Beyond that, a few simple details remained. The first chapter and its first page are largely Ishmael’s thoughts alone as he half-drifts through a reverie of ennui and aimlessness. Best, to me, depicted through the vaguely ominous, bruise-yellow storm clouds gathering above. As for the name, well, honestly, how could that not be included? Again, a nod, perhaps, to many many years of reading comic books, but for me the word as a design element is something I would return to again and again. Perfectly suited, I think, for a novel like Moby-Dick, where the white whale himself is often compared to a kind of book.
On Friday, a nameless “old hunks of a sea captain” and “the overwhelming idea of the great whale himself.” As always, comments and critiques are always deeply appreciated, even if they are negative. I value honesty far more than praise.
Absolutely fascinating, Matt. I think I’ve said elsewhere that I do tend to favor the more intricate drawings in the set, but seeing the sort of thought process that goes into such an (apparently) simplistic drawing makes me want to give that preference more consideration, makes me at least want to attend more carefully to the simpler pieces than perhaps I have so far.
Matt–Thanks for sharing your work! This project sounds great, and the mask does a great job of capturing Ishmael’s “damp, drizzly November” of the soul.
I’m curious about what motivated the background to the drawing–is that an electric circuit?
I agree – getting an insight into the process is fascinating. I love Ishmael as a totemic figure. Your description of the clouds struck me – I interpreted them in a very different way. My gut reaction was that it was the voice of God coming out of the heavens to announce Ishmael. It reminded me of paintings and illustrations of the beams of heavenly light breaking through clouds and I loved it. Has a Monty Python-esque feel to me too and to me that feels really appropriate. Don’t know why, but that’s my take!
Daryl, I think that slow but inexorable transition (back?) toward more detailed pieces has been an important process of this artistic journey, so quite a few of those will be featured in the coming weeks. You rather nicely articulated the challenge of creating powerful yet simple art as well. Some of it does involve viewers with little or no preconceived notion, but the greater part of the burden rests on the artist. Anyone can scribble down a few lines, but to put those few lines in just the perfect place, to do “more with less,” is an incredible challenge and one I wrestle with daily.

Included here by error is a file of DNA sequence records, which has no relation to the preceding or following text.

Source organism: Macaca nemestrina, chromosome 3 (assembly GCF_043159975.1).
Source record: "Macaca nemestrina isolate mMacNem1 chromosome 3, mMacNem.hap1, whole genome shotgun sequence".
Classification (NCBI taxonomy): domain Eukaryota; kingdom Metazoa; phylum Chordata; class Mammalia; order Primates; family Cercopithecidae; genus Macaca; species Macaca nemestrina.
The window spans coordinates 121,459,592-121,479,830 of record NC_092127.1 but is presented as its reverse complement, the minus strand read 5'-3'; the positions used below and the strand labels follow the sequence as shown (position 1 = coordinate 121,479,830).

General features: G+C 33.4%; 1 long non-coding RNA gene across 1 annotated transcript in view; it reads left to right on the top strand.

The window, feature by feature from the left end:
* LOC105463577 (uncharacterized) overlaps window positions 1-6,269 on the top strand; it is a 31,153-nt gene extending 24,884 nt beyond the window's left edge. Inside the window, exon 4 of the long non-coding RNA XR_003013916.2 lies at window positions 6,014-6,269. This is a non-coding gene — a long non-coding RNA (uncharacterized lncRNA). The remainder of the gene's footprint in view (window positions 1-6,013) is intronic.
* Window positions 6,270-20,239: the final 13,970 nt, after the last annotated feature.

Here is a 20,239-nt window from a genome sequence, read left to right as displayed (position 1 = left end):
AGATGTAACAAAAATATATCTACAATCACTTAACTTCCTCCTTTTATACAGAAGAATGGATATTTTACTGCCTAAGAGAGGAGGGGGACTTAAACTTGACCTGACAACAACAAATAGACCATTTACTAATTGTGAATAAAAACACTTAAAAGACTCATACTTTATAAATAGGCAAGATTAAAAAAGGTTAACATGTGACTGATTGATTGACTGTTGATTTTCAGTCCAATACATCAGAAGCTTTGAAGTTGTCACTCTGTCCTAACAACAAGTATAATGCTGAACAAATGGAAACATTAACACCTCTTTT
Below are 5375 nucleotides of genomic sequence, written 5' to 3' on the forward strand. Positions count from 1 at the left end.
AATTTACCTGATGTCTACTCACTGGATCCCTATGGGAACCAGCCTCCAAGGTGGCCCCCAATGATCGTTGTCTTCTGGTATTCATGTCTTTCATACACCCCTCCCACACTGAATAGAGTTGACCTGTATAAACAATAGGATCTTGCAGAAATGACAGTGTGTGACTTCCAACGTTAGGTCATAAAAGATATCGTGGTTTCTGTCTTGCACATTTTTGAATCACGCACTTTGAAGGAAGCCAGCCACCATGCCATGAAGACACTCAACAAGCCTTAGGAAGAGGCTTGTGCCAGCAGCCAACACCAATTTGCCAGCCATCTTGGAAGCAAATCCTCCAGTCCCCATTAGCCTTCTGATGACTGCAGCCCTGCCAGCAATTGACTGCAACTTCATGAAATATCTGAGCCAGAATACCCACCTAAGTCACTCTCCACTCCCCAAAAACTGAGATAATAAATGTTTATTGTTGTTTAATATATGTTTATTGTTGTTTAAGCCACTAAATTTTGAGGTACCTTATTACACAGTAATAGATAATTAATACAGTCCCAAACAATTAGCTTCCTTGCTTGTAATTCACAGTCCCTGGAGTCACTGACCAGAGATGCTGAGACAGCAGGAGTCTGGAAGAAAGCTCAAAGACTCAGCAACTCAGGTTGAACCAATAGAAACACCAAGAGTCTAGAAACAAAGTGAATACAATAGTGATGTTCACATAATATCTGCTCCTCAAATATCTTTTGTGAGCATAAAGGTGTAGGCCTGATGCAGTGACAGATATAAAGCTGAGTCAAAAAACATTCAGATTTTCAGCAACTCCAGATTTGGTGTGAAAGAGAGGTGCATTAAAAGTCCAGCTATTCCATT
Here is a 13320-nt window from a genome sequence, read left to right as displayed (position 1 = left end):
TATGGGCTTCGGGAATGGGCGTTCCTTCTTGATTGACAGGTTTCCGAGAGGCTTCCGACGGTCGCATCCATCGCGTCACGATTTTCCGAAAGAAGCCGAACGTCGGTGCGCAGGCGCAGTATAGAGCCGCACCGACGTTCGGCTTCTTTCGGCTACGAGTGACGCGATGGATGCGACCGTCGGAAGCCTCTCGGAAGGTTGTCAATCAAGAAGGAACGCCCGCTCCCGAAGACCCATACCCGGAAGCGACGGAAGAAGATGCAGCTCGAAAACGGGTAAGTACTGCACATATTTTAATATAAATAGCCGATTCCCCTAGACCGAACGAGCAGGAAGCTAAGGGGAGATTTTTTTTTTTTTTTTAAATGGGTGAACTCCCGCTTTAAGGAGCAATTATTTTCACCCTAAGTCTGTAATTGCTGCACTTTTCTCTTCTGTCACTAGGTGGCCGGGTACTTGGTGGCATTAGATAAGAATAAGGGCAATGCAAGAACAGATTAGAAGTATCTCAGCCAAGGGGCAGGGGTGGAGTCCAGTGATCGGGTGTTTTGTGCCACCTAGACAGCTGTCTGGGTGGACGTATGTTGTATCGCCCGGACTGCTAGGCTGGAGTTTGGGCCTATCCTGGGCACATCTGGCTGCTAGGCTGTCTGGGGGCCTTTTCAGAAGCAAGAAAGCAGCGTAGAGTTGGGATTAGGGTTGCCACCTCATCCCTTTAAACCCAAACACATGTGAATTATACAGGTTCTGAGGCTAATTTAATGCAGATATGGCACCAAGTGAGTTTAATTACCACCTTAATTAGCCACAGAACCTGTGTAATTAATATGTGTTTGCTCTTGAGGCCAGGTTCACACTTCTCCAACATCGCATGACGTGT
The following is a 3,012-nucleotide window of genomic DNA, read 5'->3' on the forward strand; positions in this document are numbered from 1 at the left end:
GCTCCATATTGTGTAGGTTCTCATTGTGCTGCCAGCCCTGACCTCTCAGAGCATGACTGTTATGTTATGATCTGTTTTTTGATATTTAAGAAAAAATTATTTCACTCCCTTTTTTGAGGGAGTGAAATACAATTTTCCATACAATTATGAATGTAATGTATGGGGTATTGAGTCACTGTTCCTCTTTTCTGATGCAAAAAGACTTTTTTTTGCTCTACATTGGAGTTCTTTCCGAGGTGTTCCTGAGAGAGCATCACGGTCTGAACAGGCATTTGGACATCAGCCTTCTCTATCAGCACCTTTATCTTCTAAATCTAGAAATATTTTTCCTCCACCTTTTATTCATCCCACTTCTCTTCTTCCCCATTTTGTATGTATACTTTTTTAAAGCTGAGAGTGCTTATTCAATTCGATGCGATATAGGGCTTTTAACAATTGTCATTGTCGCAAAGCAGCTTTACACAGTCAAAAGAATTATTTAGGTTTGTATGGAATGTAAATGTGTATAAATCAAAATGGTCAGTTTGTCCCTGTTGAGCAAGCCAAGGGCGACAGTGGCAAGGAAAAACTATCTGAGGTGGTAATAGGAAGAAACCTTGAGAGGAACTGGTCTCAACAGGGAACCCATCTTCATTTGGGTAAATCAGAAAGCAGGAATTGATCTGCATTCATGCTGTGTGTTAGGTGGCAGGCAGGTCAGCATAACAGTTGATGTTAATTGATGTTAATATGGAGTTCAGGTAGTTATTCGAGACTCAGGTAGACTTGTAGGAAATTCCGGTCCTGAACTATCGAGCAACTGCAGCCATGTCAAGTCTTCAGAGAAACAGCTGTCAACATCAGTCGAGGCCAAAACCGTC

Dan, thank you for the kind words. This piece was indeed created on a TV repair diagram from the mid 60s. The reasons for using found paper are multiple. First, much of my previous art had been intensely and almosy fussily detailed, always executed on pristine white Bristol board. I began to feel really trapped by that method of working, and fascinated by the idea of layering colors, textures, and images. Additionally, I have always been deeply intrigued by the intrusion of random elements and chance into the creative process, so rather than layer everything in an illustration myself, I began experimenting with found paper to see how the visual information already on the page would interact with the layers of paint and ink I would create.
When I decided to begin this “Moby-Dick” project I decided to pursue that wholeheartedly and thought it especially apt because the novel itself has so many layers and functions on so many levels. At the surface, it really is just a thrilling sea yarn, and my illustrations could be viewed on a purely surface level as well. But for the reader willing to dig deeper, entire universes of meaning and symbolism are revealed and I wanted that element in these illustrations.
Joan, that is an absolutely excellent take, and I am grateful to you for sharing it. One of the quandaries of any kind of creative process is that in the end it is the reader or the listener or the viewer that determines what the work means to them. I may intend a certain kind of impression, but someone else may see my illustration in a completely different light due to the context in which they see it, their own personal experiences, and so on. Rather than pull the typical “No one understands my work!” that some temperamental creators engage in, I have actually always been deeply fascinated by the wildly varying ways in which others see my work. It means a lot to me, and it often reveals facets of the art I may never have seen since I am so close to the process.
The Monty Python analogy is certainly not far off the mark though. I have always adored those odd little animations Terry Gilliam contributed to their films, and one of my illustrations (for page 38) was a direct homage to his work.
Paul Klee deserves a great thank you from all the painters he inspired (including myself).